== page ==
Review: Les Doigts de l’Homme


Les Doigts de l'Homme performed at Zula BarGypsy jazz quintet Les Doigts de l’Homme (the fingers of man) started their set at Zula Bar with a rather chilled touch that got livelier with each successive song. A stage decorated with cheap looking Christmas tree lights, plastic flowers and esoteric sarongs set the mood for caravan life and with Olivier Kikteff, Tanguy Blum, Yannick Alocer and Benoit Convert’s fast-paced plucking the audience was transported into an imaginary world. The sunbeams of the east could almost be felt through the smokey club air, which smoothly morphed into the dust wound up by dreamy bejewelled women with long skirts, who danced to attract the admiration of rugged, dark-eyed men.

This was Balkan music at its most vividly persuading. Strongly influenced by Django Reinhardt, inventor of the jazz guitar technique that has become a living tradition in the French Gypsy culture, the music of Les Doigts de l’Homme is comprised of sweet-sounding plucks that occasionally gave way to dramatic rhythm guitar races.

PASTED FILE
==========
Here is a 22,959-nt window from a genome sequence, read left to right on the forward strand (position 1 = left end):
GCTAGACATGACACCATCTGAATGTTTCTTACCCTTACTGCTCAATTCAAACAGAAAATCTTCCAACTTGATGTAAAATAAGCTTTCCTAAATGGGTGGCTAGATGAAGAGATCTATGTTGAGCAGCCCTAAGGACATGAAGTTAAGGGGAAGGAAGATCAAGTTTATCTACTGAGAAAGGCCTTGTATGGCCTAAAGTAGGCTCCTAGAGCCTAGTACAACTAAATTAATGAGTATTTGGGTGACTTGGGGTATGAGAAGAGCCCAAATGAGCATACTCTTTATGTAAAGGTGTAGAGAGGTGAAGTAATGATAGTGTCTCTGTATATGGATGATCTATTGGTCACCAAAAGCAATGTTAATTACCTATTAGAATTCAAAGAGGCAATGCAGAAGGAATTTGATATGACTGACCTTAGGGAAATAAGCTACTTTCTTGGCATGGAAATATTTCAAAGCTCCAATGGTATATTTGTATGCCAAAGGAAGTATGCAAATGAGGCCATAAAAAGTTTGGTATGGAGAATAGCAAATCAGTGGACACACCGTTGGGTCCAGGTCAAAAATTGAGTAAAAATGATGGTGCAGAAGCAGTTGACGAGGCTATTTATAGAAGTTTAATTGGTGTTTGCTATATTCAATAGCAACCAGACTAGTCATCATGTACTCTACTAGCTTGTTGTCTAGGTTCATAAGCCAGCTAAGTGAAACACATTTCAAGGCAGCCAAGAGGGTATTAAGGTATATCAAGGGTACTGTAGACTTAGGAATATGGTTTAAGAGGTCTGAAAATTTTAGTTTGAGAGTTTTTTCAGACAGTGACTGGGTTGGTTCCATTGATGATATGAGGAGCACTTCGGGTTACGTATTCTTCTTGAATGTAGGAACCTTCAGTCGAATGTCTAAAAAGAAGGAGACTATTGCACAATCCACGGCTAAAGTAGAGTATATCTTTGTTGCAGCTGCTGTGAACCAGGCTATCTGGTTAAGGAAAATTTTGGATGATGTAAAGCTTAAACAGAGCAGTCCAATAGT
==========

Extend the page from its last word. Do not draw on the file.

Les Doigts de l’Homme demonstrated how their tunes can be divided into various levels of velocity and Olivier Kikteff, who spent some time in Burkina Faso, seemed convinced that people in Africa were very skilled in adapting to rhythms. The concert-goers at Zula Bar supported his assumptions. Although sporadic at times, the audience was swinging, swaying and openly displaying their admiration for a genre full of balanced highs and lows, with rhythms rarely performed live in South Africa.
Zula Bar’s well-attended upper stage couldn’t get enough of it. When the lights went off and the dapper gentlemen left the stage everyone was begging for more. Encouraged to try harder, we did so, and got the result we were after: the four of them reassumed their positions and whipped out a tune that was faster than anything they played before, likewise whipping the audience into a last frenzy of delight.

Les Doigts de l’Homme provide more than just music: this is a band that bans negative thoughts from your mind, keeps you on your toes and serves as a healthy substitute for the most addictive drug.

Christine Hogg

Les Doigts de l’Homme performed at Zula Bar in Long Street on 8 August 2012.


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